Quitting the European Court of Human Rights: “Worth a Try”
By way of a footnote to my article in The Independent on Sunday about David Cameron’s trouble with the European Convention on Human Rights, I have had second thoughts.
It occurred to me after the newspaper went to press last night that the Prime Minister could escape the crash for which he seems to be setting himself up. He could draw up his “British Bill of Rights” – in effect, to rewrite the Human Rights Act 1998 – to try to limit the latitude with which British judges can interpret the Convention. This could be sold to the Liberal Democrats and Kenneth Clarke (above) as strengthening human rights law.
Then, at the next election, he could say that a Conservative government would seek to renegotiate the remit of the European Court of Human Rights and, if that fails, to withdraw from it – but neither to repudiate the Convention nor to withdraw from the Council of Europe, which supervises it. This is the course suggested earlier this month by Michael Pinto-Duschinsky in his paper for Policy Exchange.
It would mean simply reversing the decision taken in 1965 – without discussion “in either the Cabinet or any cabinet committee” (Pinto-Duschinsky, p11) – to give individuals the right to appeal to the Court.
Pinto-Duschinsky goes on to say (p13):
Contrary to what has been stated by some opponents of such a reform, it is our conclusion that there is strong evidence to suggest that the UK’s membership of the European Union and of the Council of Europe does not require continued adherence to the judgments of the European Court of Human Rights should the UK opt for such a withdrawal.
And Lord Hoffmann, who as I say in my article has been a surprising opponent of the Court since retiring as a Law Lord in 2009, endorses him:
The situation is not so hopeless and there are means by which, with sufﬁcient support from other states in the Council of Europe, we can repatriate our law of human rights. It is worth a try.
(Although a political strategy ought perhaps to be based on firmer ground than “worth a try”.) The danger for David Cameron is that making this an election issue in 2015 might allow the Conservatives to be retoxified as obsessive anti-Europeans. I do not think so: as I say, the climate is changing, with not just Lord Hoffmann but Tony Blair, Jack Straw, Charles Clarke and John Reid all agreeing that something should be done.
The possible advantages for the Tories are more obvious: the European Court (and the way Convention rights have been interpreted by British courts) is unpopular, and at the election the Lib Dems need not be such a constraint.
Despite the Grade II Listed leak to The Times of the Government’s legal advice suggesting that it could get away with not paying compensation to prisoners, a strategy of delay and obstruction could not be sustained for ever. But it could easily keep the Coalition going until 2015.
So it was irritating to see James Forsyth, in his indispensable Mail on Sunday column (scroll down) get there before me:
As one Tory told me: “A majority Tory Government would now probably take us out of the Convention* full stop.”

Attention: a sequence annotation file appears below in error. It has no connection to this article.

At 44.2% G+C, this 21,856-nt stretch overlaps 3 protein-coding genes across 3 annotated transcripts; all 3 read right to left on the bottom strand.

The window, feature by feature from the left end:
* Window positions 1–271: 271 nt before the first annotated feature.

But that simply isn’t an option with the Liberal Democrats also in government.
Two further points:
1. None of this has necessarily to do with the merits of recent cases decided with reference to the Convention. I think it is wrong that prisoners should be allowed to vote, but right that people should be allowed to appeal against being put on the sex offenders’ register. The issue is by whom such questions should be decided.
2. The most powerful argument against withdrawing from the European Court of Human Rights is, as the Government’s lawyers argue, that
our ability to press other states to implement human rights judgments (eg Russia on Chechnya) would be completely undermined. So would our broader international dialogues on human rights with countries like China.
I don’t agree. The idea that Russia or China respect the human rights of minorities because they are lectured from the high moral ground of excessive compliance with the “living instrument” doctrines of judge-made supranational law by the British government is absurd.
*As explained by Pinto-Duschinsky, withdrawal from the Court would not necessarily require repudiation of the Convention.
PS. Forsyth had an excellent and related story in last week’s Mail on Sunday, that Oliver Letwin, the Cabinet Office trouble shooter (“If you turn up to a meeting and Oliver is there, you know things are bad“), has “told colleagues he thinks Britain should leave the European Union if it won’t give us all the opt-outs the Government wants”. (Although the apparent assumption of the report, that Letwin and Steve Hilton, the Prime Minister’s adviser, had been Guardian-reading Brussels-lovers until tested by the adversity of government, is hokum. Letwin and Hilton – not to mention Cameron himself – have long been pretty hard-line opponents of EU federalism. Forsyth corrects that this week, describing Hilton as “a fierce Eurosceptic”.)Tagged in: echr, human rights law
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